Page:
Sunday, July 26, 2009
Crisp Dill Pickles--With Salmon
For 35 years I have tried every recipe I have found to make CRISP dill pickles. I have failed, time and again. I finally gave up and decided that while I could make killer bread-and-butter pickles, and even sweet alum pickles, dills were out of my reach. I bought them at the store. And complained.
I decided to try again this year because we have lots of cucumbers and I love dill pickles. So if the pickles came out wrong, oh well--the chickens could enjoy them.
I searched online and consulted Joy of Cooking, my kitchen bible. A recipe I found online was very like what I found in J of C and seemed easy enough.
I started with the online recipe, which called for slicing the cucumbers and putting them into ice water for two hours. I was okay with that, but I only had four trays of ice and it didn't seem like enough to really keep the cukes cold. What to do?
In the freezer I had a big plank of salmon, frozen solid. Why not put the frozen fish on top of the pickles to add a little extra frost? I put the salmon (sealed in plastic) on top of the cucumber slices, and covered everything with two thick, folded bath towels.
The online recipe didn't call for sprinkling salt over the cucumber slices either but I remembered from past attempts that salt drew the moisture out of the cucumbers and made them crisper. And Joy of Cooking recommended it. So I sprinkled some salt (non-iodized, the only kind for pickles) over the slices beforecovering them with the towels.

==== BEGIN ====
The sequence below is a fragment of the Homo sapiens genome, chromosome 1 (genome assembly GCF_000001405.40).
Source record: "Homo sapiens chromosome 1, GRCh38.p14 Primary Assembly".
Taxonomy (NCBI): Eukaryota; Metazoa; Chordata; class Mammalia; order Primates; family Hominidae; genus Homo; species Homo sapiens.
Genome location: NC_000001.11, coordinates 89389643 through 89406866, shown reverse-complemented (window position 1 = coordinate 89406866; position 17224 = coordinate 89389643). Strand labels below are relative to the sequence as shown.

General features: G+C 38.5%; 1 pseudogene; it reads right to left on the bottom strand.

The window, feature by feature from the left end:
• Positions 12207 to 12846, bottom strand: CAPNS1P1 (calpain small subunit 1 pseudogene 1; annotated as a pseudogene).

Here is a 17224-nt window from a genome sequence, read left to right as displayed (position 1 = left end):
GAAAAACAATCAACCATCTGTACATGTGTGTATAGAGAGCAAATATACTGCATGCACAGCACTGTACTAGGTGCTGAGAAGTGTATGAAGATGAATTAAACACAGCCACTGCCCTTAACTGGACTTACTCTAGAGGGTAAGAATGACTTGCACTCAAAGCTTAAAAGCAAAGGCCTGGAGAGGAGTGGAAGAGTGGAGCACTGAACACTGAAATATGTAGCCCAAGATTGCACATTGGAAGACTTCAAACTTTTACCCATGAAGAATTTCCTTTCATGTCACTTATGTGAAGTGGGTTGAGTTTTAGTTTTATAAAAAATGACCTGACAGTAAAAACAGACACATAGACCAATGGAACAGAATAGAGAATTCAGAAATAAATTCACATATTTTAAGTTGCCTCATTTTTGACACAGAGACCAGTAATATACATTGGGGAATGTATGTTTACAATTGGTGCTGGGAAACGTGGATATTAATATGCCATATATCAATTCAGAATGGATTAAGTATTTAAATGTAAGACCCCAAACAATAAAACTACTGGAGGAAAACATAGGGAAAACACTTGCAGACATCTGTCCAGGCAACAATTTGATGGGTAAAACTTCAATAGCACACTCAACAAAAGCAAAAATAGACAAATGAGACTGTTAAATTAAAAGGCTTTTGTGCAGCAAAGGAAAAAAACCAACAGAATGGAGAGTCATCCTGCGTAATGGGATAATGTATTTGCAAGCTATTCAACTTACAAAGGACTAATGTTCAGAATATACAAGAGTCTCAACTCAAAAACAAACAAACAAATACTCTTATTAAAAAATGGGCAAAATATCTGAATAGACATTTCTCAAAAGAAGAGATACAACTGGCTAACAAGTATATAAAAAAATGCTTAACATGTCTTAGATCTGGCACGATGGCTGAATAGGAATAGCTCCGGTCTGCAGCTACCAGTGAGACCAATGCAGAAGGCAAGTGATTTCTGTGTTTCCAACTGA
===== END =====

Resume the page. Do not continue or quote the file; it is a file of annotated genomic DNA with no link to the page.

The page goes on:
After two hours the fish was still frozen. Time to move on to the next part of the process. I drained and washed the cucumber slices, put the salmon back in the freezer, heated water to sterilize my jars, and heated the brine (made with 2 cups vinegar to 1 cup of water and 1/3 cup salt, with 2-3 cloves of garlic for each jar). I packed cucumber slices and stems of dill into the sterilized jars, covered them with the boiling brine (leaving the garlic cloves in the kettle) and screwed down the jar lids.
Today's canning books recommend hot water baths for pickles, but I have never done that. I recommend that you follow the most recent guidelines for canning pickles however.
After two days, we decided to try a taste test. Verdict? CRISPY dill pickles, full of flavor. Success! After so many years of trying, I think I've found a process that works for me. I made another 13 pints this weekend and I am so glad I've finally made good dill pickles.
I think it was the salmon. Although the ones I made yesterday I used frozen steaks...you decide. You think it might have been the salmon that made the difference?
I am pretty sure it was.